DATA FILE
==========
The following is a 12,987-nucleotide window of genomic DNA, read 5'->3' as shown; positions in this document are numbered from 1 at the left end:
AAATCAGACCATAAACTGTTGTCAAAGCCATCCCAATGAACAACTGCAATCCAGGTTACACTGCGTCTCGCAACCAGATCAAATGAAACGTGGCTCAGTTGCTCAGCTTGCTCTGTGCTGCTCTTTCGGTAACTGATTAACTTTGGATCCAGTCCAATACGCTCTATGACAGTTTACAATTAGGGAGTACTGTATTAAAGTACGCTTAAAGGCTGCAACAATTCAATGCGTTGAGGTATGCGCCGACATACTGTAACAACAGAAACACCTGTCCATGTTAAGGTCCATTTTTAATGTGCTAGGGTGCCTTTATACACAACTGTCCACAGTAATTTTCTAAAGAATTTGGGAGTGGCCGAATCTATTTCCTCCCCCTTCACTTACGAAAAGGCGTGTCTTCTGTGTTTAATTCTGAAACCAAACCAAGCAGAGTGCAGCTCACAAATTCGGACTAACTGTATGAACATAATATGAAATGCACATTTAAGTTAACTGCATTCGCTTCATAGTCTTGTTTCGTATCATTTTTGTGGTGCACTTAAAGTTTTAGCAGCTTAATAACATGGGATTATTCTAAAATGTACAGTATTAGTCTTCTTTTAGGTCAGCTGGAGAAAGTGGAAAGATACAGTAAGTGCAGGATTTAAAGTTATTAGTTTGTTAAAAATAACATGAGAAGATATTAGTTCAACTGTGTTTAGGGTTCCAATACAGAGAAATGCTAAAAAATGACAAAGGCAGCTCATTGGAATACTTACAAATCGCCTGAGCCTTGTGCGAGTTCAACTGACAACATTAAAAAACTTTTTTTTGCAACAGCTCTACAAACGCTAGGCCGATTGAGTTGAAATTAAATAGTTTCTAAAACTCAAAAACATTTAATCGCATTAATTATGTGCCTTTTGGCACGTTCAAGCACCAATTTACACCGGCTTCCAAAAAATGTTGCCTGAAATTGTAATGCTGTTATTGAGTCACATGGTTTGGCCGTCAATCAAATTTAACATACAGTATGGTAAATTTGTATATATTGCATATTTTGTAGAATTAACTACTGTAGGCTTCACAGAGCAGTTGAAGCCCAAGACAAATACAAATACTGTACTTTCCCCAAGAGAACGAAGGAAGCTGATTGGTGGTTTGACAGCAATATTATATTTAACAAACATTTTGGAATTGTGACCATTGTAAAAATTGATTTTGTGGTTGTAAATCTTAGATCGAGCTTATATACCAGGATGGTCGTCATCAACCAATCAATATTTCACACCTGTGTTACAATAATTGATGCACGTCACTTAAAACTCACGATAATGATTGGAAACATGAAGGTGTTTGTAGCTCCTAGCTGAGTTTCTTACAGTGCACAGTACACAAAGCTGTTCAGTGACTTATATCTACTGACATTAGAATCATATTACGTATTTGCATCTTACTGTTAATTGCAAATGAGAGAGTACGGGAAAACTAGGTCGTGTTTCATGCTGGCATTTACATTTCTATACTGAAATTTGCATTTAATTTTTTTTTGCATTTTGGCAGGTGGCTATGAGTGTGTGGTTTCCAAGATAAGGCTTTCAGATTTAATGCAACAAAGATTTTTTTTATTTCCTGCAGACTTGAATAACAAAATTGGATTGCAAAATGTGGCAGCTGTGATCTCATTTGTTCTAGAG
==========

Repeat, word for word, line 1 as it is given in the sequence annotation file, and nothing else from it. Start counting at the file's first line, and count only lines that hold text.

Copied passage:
The following is a 12,987-nucleotide window of genomic DNA, read 5'->3' as shown; positions in this document are numbered from 1 at the left end: